Had I lived in the late-1800s, there’s a good chance I would have been a bird egg collector. Backyard collecting, exchanges, and sales were popular during the Victorian era, and I can see easily the appeal of amassing a collection to study and admire. But since collecting became illegal with the Migratory Bird Treaty of 1918 (thankfully!), I rely on museum collections for an occasional egg fix.
I sketched this section of a much larger display at the Pember Museum of Natural History in Granville, NY. I only had about 30 minutes, so I sketched directly in pen and painted later at home, using a photo and reference books for the colors and patterns. If I were doing a careful painting, I would work in pencil first so that I could get the edges of each egg smooth and clean. But in this case, that kind of accuracy didn’t matter to me—I just wanted to have fun collecting on paper.
Celebrating One Year! On another note, it’s been year since I started I this blog and I want to thank you for following it! I began with a couple of posts on bird nests and eggs, so perhaps it’s fitting to come full circle and be back on that theme a year hence. I love hearing your thoughts, so keep on commenting…and share the blog as you see fit to widen its reach.
Every year, I wait for the first warm rainy night in April, excited as a kid anticipating Santa Claus. That’s because this is the night of the annual salamander migration. Under the cover of rainy darkness, salamanders come out of the forest en masse and crawl to wetlands and small ponds to breed. It’s the one night of the year when I get to see these ancient creatures doing what they have done for millions of years.
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I recruit a team of hardy souls and go to a spot where a road bisects woods and wetland. Salamanders have no choice but to cross. The traffic is light, but even a few cars can cause a lot of carnage. Flashlights in hand, we patrol the road, look for small waggling objects, and deliver them quickly to the other side. We identify and count the species we see— Jefferson, spotted, four-toed, red-backed, plus spring peepers and wood frogs. On a good night, we may find 20 or more in an hour.
Except this year… the only salamanders I get to see are the ones on this page. That’s because there have been no steady early evening rains, only rain after midnight (and I’m not crazy enough to trade sleep for rain and amphibians). Salamanders have crossed into a new season, and I’ll have to wait a whole year to see them again.
I’ve been working on landscapes this week, which is why you are seeing this painting of a jelly donut. Enjoy!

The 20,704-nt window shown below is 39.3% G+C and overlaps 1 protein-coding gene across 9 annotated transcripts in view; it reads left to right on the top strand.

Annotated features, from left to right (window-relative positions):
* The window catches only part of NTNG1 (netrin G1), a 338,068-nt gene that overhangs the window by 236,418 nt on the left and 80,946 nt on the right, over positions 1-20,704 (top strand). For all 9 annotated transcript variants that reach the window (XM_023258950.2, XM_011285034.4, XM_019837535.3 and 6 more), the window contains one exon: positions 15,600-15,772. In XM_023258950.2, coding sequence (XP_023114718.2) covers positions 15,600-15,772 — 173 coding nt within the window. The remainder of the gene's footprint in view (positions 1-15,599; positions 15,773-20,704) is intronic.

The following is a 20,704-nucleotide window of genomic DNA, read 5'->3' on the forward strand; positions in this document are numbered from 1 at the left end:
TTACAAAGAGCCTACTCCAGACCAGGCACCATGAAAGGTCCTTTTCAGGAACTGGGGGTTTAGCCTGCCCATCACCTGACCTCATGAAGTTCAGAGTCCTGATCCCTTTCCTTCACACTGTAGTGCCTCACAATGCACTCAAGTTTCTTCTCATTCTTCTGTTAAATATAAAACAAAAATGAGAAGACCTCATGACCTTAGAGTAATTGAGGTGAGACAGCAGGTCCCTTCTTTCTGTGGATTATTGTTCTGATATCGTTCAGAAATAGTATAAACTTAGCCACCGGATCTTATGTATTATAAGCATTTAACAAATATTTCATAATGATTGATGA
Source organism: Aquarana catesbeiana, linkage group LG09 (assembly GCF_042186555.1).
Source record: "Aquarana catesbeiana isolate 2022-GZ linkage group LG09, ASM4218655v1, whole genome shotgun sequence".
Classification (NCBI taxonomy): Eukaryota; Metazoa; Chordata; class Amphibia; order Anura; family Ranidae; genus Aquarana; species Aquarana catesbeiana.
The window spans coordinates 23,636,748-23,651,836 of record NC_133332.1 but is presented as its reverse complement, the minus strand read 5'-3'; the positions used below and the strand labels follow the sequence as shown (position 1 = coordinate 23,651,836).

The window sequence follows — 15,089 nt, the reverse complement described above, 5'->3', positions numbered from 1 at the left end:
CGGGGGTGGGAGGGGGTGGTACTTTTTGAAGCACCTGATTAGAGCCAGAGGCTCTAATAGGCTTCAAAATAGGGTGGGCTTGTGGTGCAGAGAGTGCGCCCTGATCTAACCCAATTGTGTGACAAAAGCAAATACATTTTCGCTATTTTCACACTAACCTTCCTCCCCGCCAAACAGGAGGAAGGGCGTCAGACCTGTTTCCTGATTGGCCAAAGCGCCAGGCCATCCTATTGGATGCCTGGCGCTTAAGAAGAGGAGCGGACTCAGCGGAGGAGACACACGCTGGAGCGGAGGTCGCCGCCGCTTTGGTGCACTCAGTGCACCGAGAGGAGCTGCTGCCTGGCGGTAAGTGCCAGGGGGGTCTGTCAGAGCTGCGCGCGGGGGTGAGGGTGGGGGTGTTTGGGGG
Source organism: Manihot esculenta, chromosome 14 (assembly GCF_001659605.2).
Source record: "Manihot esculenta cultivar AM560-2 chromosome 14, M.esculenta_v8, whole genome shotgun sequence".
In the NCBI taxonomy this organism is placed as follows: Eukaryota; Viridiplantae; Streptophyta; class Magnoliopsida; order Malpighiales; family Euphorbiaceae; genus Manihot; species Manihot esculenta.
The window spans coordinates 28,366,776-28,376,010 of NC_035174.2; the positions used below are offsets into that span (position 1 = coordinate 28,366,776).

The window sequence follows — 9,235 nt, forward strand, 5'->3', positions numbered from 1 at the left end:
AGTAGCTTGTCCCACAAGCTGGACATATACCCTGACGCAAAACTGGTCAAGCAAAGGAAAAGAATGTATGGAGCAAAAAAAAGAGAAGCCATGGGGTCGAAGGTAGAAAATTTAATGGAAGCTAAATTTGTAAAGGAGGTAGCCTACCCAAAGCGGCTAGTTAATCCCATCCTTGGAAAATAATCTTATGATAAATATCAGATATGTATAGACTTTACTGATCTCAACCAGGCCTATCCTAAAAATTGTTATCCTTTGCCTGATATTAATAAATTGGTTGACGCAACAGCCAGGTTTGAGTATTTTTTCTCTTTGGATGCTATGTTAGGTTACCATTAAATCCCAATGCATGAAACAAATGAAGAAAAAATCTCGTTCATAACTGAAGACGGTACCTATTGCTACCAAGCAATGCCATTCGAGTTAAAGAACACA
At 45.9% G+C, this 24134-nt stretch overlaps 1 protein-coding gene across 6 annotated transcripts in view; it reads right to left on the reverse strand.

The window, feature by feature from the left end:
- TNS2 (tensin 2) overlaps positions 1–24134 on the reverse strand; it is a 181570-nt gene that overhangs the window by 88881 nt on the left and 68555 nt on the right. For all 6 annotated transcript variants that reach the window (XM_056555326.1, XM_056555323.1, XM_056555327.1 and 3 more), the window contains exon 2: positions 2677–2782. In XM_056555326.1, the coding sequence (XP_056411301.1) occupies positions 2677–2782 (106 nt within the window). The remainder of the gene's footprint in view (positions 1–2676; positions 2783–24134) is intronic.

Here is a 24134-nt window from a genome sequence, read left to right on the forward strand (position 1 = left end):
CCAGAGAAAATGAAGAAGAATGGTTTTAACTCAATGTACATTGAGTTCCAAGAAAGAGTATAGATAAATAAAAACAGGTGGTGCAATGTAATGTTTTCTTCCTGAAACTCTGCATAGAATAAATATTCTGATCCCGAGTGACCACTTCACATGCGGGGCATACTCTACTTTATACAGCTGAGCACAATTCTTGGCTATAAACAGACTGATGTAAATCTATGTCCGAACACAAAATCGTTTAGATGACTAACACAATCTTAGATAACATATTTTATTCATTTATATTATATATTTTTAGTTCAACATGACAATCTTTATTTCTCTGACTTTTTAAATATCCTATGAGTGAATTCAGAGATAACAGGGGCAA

I had a wonderful opportunity to try my hand at decorating eggs using traditional Ukrainian methods last week and have been inspired ever since. It wasn’t just the intricate and beautiful designs that drew me in, but the incredible patience and focus required to make them. I spent 3.5 hours in the company of several friends decorating eggs and produced just two. Back at home, I decided to capture the experience and replicate the intricate egg patterns in my journal. The detailed eggs seemed to beg for a more elaborate border and lettering than I would typically do—but, I’m quite pleased with the end result.
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Here are the eggs I made.
About Pysanka– This ancient art form dates back thousands of years and is steeped in legend and symbolism. Ukrainian eggs are made by writing with beeswax on the egg using a tool called a kistka. The patterns are made by adding successive layers of wax and dye. In the final stage, the egg is held close to a candle and the wax is slowly melted and rubbed off to reveal the beautiful pattern.
About replicating the eggs in watercolor– I started by lightly drawing the egg shape and then building up a couple of layers of watercolor to create a range of light and dark areas. This leaves the final egg with a bit of shine and starts to give the egg a dimensional appearance. I used Dr. Ph. Martin’s Hydrus watercolors for most of these eggs because I wanted an intense background color. Once the egg was fully dry, I added the designs using a fine white gel pen. I tested a number of white inks, pencils, and crayons to see if I could replicate the resist method used on the actual eggs, but none gave satisfactory results. Additional details were added to the orange eggs using paint. The trick is to add the design as if on a dimensional object, so the lines must follow the imaginary curves of the egg.